Perfect waste management

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by: 

Sheila McCrindle

There is an old saying among environmentalist “Don’t let the perfect be the enemy of the good.”  This applies whenever solutions to environmental problems are being devised. Especially solutions involving human behaviour.  It means that just because a solution is not perfect does not mean it is not good.  Dealing with household organic waste is just such an example.

Free art classes: meet the teachers part 3

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by: 

Kate Aley


Get Art teacher Tanya McCormick, wearing some of her unique copper jewelry

Believe it or not, all of us have a naturally creative streak and these free art classes, hosted by the Municipality of Pontiac, are the perfect opportunity to dig into it. Next in our roster of Get Art teachers is Tanya McCormick who will be teaching on Saturday, October 27th at the Luskville Community Centre.

Free art classes: meet the teachers part 2

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by:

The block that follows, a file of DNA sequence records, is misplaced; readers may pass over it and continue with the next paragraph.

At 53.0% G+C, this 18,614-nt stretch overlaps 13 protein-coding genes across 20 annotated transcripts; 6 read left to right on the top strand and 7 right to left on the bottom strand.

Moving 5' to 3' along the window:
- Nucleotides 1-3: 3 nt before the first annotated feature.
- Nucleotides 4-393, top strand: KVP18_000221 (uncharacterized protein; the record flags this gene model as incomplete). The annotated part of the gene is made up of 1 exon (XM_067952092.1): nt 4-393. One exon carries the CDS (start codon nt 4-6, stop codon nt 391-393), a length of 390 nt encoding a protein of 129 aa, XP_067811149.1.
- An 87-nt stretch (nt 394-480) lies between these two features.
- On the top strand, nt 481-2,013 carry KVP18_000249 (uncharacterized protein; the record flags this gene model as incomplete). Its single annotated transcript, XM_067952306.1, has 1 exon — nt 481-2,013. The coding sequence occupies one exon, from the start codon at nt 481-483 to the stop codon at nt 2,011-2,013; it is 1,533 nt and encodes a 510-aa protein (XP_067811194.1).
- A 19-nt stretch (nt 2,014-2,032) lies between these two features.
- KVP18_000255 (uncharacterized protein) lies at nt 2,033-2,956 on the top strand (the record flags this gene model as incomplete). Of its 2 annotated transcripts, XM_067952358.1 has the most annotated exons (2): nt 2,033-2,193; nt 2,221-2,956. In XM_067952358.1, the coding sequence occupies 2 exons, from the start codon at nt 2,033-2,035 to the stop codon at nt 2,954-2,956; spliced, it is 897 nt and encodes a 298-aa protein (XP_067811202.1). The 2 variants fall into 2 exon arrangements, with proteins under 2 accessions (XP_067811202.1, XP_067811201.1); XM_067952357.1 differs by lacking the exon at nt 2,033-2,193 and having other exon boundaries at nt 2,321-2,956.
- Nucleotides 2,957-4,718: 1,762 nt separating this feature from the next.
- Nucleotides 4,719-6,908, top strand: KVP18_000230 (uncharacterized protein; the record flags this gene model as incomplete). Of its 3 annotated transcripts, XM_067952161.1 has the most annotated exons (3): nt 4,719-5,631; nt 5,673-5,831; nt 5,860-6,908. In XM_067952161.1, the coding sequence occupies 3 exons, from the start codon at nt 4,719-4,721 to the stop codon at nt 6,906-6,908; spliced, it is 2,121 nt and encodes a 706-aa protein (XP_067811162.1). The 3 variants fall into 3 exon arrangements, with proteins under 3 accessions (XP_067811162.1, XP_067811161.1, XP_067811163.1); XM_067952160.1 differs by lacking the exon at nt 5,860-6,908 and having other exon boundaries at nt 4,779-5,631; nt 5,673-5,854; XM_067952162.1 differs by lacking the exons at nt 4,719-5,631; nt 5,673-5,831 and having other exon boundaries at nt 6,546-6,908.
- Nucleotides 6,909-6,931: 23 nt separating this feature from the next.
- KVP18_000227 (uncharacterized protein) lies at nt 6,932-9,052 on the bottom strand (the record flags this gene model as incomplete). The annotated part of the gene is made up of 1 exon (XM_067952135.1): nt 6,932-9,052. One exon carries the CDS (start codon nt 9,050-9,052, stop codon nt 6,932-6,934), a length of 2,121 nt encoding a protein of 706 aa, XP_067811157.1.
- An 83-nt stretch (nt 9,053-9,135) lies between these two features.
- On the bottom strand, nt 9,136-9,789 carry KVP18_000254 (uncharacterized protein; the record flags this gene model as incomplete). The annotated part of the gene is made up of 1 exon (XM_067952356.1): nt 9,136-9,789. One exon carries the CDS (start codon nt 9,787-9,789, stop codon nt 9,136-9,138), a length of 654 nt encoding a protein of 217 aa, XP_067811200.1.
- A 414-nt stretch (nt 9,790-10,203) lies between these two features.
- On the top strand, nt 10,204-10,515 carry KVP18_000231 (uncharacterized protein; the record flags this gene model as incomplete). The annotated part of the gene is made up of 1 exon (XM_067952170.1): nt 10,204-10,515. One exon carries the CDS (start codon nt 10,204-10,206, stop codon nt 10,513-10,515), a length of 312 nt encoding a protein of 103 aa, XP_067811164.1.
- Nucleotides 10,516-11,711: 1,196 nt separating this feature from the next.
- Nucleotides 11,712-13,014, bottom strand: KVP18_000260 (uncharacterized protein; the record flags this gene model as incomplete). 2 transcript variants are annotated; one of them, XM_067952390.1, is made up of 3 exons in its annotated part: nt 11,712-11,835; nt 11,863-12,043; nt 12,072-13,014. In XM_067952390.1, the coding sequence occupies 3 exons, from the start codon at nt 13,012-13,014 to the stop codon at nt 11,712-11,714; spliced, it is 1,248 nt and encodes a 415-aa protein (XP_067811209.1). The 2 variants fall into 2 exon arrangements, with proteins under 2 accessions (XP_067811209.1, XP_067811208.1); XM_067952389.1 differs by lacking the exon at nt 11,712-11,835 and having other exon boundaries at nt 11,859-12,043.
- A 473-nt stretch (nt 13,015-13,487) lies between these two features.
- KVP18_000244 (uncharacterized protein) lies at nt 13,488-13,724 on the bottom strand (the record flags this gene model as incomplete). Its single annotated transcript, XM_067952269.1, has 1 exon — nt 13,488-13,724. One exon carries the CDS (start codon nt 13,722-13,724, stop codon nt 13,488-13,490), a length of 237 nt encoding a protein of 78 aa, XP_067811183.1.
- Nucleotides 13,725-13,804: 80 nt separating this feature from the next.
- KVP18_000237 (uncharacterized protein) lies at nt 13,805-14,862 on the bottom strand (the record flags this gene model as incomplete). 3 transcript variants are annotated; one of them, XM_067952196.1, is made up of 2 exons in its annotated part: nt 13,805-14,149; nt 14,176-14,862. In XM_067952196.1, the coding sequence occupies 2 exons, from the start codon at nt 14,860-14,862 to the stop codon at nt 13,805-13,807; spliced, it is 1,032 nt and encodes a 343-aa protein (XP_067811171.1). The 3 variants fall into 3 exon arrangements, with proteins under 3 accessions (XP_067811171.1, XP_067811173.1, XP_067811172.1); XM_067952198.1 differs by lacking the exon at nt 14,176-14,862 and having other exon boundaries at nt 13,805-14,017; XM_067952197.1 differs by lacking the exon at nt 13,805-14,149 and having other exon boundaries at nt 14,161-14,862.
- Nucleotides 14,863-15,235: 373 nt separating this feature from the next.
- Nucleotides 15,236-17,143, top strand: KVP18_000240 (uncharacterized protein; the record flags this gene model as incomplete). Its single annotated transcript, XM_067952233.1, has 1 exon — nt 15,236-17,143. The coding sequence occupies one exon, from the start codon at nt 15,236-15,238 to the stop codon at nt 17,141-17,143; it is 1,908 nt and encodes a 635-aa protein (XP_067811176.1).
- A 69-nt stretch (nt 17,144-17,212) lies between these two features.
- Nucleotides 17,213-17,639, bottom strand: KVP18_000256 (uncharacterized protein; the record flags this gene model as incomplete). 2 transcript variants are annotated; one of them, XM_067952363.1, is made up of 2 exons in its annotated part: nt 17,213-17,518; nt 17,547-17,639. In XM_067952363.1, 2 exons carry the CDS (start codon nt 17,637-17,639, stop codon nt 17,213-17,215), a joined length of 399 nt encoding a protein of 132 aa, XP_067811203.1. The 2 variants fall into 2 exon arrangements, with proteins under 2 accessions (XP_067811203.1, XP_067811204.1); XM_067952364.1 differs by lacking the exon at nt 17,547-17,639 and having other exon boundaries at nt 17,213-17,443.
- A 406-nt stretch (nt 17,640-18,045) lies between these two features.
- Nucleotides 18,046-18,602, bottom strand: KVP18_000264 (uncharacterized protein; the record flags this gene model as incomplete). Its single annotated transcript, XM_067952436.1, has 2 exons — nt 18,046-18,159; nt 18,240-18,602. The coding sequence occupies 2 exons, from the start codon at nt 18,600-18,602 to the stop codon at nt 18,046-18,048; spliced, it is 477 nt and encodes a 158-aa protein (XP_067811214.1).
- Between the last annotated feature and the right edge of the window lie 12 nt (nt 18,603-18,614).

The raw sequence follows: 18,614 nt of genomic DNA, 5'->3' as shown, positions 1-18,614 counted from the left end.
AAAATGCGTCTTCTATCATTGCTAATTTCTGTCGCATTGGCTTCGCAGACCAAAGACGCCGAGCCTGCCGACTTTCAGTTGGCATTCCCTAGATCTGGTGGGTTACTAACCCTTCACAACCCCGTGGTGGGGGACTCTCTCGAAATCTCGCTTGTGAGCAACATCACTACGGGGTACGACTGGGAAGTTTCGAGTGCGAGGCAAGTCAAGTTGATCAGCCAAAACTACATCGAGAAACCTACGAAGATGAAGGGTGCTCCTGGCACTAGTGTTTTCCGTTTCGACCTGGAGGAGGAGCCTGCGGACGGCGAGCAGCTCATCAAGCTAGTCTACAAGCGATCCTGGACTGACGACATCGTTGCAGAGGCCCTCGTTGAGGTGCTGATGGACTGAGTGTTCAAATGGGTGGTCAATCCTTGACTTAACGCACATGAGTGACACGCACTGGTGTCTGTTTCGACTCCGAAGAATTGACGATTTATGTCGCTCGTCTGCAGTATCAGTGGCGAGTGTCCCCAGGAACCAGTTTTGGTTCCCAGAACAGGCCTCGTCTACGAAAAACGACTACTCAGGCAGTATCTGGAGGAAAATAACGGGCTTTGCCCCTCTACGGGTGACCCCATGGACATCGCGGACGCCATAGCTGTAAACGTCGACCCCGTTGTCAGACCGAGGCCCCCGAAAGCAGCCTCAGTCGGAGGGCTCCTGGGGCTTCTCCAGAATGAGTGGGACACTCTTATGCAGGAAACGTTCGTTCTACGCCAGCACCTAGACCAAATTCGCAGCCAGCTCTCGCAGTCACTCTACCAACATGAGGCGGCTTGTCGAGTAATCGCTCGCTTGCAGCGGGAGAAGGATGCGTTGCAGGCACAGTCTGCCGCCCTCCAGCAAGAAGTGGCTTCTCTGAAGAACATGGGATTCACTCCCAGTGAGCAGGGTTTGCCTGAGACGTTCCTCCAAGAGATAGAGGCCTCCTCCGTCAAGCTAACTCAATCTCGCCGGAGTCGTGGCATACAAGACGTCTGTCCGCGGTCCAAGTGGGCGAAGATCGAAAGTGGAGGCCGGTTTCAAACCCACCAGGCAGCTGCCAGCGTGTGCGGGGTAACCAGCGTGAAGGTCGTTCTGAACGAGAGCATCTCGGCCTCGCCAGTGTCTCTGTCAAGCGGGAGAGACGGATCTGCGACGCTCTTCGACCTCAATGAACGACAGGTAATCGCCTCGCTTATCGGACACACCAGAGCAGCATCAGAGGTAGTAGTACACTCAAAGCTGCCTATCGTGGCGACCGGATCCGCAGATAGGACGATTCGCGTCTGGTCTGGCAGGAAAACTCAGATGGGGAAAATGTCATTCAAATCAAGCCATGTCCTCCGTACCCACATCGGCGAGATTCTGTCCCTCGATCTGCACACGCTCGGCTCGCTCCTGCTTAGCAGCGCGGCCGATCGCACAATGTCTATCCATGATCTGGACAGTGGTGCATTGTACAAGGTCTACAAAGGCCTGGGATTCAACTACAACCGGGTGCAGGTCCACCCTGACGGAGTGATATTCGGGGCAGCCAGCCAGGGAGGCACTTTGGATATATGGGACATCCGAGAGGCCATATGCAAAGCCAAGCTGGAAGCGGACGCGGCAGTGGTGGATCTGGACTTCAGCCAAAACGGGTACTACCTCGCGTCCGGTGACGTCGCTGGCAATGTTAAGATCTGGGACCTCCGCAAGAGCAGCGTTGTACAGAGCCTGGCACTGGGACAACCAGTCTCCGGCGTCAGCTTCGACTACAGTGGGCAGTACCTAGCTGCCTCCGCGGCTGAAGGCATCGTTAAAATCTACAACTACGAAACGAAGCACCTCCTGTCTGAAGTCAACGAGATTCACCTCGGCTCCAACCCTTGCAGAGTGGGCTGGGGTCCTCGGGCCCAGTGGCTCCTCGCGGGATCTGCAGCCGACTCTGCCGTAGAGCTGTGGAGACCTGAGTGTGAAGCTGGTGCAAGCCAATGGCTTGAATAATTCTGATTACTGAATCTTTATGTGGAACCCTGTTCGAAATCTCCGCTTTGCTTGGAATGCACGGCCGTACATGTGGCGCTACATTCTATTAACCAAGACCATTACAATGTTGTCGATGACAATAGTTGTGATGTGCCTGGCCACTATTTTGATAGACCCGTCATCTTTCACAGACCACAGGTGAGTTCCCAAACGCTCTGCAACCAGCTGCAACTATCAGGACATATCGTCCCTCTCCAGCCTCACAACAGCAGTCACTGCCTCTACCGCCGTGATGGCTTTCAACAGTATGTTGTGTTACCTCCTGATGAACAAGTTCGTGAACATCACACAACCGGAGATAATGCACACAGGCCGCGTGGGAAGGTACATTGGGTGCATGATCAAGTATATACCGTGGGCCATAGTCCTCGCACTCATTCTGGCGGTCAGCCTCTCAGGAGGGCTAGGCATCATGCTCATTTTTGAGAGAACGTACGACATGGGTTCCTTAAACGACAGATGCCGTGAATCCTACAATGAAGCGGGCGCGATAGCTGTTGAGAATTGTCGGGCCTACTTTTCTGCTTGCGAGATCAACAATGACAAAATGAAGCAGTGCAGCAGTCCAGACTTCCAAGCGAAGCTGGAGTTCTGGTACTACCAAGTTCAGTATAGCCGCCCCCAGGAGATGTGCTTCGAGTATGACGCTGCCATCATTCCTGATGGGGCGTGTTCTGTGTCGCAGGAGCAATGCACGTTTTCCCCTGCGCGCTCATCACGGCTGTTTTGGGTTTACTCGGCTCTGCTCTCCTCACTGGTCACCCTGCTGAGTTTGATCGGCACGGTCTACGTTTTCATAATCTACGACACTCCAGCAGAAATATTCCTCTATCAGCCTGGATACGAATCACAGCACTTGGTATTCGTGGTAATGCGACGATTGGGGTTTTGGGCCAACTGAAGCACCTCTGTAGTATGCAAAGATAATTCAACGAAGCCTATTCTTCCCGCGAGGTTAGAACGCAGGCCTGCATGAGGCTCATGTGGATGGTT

Kate Aley

Get Art, the travelling art school based in the Pontiac, is fortunate to be able to offer all-ages classes again this year. Thanks to funding from the Municipality of Pontiac, the four classes across our three communities are absolutely free of charge for residents. 

Today we meet Luskville's Chantal Dahan who will be teaching printmaking in Breckenridge on Saturday, October 20th.

Free art classes for the municipality: meet the teachers

Categories: 

by: 

Kate Aley


Thanks to the generosty of the Municipality of Pontiac, four art classes are being offered to our community, absolutely free of charge. Details of the classes can be found in your fall activities bulletin, delivered in your mail box last week. Pontiac2020.ca interviewed the four teachers to find out more about the classes and the artists.

A Tale of Two Approaches

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by: 

Sheila McCrindle and Kevin Brady

See Also: When you live in a place without curbs, does it make sense to have ‘curbside’ collection of compost?

The MRC des Collines de Gatineau is comprised of 7 municipalities. The smallest Notre-Dame-de-la-Salette is small enough to be exempt from complying with the Provincial Residuals Strategy. The two most densely populated, Cantley and Chelsea, have respectively 83 and 60 people per square kilometre. These two municipalities also have the highest median household income by a considerable margin.